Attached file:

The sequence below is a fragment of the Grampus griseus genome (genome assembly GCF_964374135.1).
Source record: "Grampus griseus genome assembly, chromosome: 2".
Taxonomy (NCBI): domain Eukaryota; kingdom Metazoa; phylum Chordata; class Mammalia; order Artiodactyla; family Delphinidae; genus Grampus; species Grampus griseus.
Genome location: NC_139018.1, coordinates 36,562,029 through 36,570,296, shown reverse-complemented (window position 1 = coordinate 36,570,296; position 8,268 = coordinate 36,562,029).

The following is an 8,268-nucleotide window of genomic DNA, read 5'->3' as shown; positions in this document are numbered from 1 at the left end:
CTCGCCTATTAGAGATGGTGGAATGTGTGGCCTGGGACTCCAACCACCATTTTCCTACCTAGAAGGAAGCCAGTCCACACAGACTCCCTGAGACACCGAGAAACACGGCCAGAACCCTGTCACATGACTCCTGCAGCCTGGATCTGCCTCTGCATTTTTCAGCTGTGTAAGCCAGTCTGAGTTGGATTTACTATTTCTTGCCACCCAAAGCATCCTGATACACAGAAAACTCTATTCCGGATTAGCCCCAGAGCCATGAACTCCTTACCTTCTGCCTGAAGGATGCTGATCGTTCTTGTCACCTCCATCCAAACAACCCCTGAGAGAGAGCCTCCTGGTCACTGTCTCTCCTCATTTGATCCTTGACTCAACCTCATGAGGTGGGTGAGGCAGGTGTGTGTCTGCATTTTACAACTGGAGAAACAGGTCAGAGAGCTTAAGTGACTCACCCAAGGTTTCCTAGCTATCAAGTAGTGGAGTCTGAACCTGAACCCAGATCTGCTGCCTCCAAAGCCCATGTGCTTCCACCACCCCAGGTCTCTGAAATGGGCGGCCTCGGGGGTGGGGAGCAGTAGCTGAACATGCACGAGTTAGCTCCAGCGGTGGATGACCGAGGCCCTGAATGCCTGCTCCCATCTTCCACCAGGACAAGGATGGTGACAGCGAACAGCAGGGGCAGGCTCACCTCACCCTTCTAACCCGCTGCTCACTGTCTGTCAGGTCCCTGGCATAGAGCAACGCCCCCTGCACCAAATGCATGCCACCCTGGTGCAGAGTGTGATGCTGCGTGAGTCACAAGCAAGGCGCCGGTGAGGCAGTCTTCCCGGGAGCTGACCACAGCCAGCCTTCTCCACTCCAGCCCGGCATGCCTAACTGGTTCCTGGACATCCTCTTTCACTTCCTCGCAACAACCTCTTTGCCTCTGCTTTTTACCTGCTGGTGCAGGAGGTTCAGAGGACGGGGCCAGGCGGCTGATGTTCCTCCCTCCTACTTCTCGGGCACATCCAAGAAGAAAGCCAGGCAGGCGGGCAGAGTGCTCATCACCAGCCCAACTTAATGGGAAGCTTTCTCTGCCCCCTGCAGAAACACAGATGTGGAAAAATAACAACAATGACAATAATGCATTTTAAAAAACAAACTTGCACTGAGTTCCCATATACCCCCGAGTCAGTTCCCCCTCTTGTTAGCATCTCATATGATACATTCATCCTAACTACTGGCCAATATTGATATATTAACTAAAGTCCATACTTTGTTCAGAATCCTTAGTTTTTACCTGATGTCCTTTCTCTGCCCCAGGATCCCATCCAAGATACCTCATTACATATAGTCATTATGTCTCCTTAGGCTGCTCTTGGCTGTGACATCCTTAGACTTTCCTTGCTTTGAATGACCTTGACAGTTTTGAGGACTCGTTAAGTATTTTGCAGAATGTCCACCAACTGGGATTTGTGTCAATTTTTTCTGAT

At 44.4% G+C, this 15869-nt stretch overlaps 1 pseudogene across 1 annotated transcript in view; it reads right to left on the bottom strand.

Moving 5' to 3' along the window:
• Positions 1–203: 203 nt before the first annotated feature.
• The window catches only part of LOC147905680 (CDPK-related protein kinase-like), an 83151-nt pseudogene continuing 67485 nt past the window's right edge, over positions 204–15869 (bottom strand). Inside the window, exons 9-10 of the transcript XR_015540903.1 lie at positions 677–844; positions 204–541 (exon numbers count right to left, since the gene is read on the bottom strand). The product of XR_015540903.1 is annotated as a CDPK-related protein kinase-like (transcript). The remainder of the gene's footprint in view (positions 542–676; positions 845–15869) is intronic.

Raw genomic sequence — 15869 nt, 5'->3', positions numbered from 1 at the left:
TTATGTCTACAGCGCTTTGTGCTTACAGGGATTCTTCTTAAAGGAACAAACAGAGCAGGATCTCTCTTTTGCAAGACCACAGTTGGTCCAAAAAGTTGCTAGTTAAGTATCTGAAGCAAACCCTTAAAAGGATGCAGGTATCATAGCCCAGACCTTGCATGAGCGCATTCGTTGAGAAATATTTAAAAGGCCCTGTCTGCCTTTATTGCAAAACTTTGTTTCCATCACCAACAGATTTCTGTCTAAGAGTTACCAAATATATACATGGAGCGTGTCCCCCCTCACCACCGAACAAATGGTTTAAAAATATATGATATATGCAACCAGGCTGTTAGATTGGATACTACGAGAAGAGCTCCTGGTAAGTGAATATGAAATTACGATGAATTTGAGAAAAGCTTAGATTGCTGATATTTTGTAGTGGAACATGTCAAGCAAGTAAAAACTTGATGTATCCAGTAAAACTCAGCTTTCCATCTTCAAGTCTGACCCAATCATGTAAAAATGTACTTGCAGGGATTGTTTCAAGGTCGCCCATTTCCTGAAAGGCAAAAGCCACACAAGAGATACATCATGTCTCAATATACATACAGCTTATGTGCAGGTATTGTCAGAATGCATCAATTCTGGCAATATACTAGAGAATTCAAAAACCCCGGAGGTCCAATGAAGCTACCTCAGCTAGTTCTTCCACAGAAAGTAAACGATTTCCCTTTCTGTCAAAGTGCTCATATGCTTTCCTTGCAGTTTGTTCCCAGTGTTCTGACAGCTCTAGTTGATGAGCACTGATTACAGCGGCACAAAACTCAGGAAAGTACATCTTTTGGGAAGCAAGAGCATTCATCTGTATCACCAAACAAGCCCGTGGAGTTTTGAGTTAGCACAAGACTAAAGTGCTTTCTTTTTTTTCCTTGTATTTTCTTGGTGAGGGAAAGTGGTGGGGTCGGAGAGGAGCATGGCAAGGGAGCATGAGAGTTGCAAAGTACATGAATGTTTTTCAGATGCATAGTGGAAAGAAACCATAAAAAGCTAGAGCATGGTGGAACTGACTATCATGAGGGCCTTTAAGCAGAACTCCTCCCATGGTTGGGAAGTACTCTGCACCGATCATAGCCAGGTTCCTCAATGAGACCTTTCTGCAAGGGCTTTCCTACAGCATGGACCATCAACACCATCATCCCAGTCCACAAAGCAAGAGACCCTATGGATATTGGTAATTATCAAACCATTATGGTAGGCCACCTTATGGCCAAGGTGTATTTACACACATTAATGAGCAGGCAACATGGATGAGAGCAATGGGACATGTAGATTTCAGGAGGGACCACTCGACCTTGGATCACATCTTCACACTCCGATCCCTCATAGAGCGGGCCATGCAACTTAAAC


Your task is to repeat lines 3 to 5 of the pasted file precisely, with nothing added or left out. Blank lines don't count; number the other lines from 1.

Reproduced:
Taxonomy (NCBI): domain Eukaryota; kingdom Metazoa; phylum Chordata; class Mammalia; order Artiodactyla; family Delphinidae; genus Grampus; species Grampus griseus.
Genome location: NC_139018.1, coordinates 36,562,029 through 36,570,296, shown reverse-complemented (window position 1 = coordinate 36,570,296; position 8,268 = coordinate 36,562,029).

The following is an 8,268-nucleotide window of genomic DNA, read 5'->3' as shown; positions in this document are numbered from 1 at the left end: